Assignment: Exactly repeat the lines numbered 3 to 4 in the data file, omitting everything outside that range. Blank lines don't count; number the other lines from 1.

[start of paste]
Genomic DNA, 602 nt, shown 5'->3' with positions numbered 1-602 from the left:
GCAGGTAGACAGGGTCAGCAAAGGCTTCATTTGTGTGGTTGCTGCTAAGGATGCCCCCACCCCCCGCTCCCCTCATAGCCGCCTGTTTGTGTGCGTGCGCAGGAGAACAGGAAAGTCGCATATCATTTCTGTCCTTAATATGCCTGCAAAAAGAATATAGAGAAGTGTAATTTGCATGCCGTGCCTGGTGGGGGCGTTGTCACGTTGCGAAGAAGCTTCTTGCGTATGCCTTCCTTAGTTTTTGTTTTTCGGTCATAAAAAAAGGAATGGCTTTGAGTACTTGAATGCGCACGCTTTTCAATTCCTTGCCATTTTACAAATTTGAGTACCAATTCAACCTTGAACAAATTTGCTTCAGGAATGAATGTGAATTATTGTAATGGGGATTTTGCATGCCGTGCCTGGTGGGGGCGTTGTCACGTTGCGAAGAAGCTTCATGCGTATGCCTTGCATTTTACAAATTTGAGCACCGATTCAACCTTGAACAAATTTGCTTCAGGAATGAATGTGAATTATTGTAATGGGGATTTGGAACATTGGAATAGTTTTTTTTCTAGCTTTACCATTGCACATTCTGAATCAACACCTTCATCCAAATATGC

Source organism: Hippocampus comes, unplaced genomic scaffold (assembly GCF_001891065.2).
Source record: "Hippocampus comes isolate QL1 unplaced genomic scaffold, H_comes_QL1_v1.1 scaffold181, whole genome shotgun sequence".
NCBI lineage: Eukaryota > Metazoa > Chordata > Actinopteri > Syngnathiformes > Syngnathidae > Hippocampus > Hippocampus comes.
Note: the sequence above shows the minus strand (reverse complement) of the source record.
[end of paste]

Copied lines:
Source organism: Hippocampus comes, unplaced genomic scaffold (assembly GCF_001891065.2).
Source record: "Hippocampus comes isolate QL1 unplaced genomic scaffold, H_comes_QL1_v1.1 scaffold181, whole genome shotgun sequence".